Congress enacted the Migratory Bird Treaty Act (MBTA) and the Endangered Species Act (ESA) to ensure species are protected and habitats are preserved. In 2008, the U.S. Fish and Wildlife Service (the Service) sought permits for an experimental removal of Barred Owls, an invasive species protected under the MBTA that is contributing to the decline of the Northern Spotted Owl, a threatened species protected under the ESA and the MBTA. In Friends of Animals v. U.S. Fish & Wildlife Service, the Ninth Circuit upheld the Service’s proposed action and found that birds protected under the MBTA may be removed for scientific use. Additionally, the Court found that removing a protected species, known as “take,” does not have to benefit the species being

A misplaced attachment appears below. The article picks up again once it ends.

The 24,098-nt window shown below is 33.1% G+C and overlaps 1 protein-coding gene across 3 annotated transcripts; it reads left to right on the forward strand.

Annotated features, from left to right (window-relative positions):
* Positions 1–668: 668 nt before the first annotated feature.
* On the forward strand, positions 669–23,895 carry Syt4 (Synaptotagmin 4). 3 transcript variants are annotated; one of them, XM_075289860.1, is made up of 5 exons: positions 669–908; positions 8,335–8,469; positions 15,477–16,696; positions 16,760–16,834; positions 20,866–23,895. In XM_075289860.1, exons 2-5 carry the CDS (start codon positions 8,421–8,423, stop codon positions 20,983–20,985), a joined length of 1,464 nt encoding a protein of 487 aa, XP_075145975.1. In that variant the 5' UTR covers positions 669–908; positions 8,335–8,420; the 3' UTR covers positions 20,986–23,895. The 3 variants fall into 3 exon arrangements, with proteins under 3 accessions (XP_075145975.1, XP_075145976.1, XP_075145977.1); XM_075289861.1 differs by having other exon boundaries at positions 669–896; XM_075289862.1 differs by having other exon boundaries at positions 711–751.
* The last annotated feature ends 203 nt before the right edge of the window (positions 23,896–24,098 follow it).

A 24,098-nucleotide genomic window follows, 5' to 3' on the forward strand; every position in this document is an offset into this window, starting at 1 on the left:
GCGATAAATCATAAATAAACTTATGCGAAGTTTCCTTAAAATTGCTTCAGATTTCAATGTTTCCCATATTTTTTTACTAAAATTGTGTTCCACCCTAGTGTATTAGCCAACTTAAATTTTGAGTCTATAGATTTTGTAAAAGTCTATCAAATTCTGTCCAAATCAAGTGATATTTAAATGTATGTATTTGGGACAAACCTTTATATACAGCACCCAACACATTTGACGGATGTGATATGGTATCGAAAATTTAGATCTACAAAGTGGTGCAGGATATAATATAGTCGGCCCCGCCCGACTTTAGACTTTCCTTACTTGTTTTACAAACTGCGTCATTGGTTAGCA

taken (harmed, harassed, or killed). This ruling allows Barred Owls to be removed for the benefit of Northern Spotted Owls. The court rejected the “same-species theory,” which required take of a species protected by the MBTA be for the benefit of that same species. This decision provides the Service with flexibility to experimentally remove protected invasive species for the benefit of
other species experiencing population declines. This In Brief will examine the potential ramifications of these interventions going forward.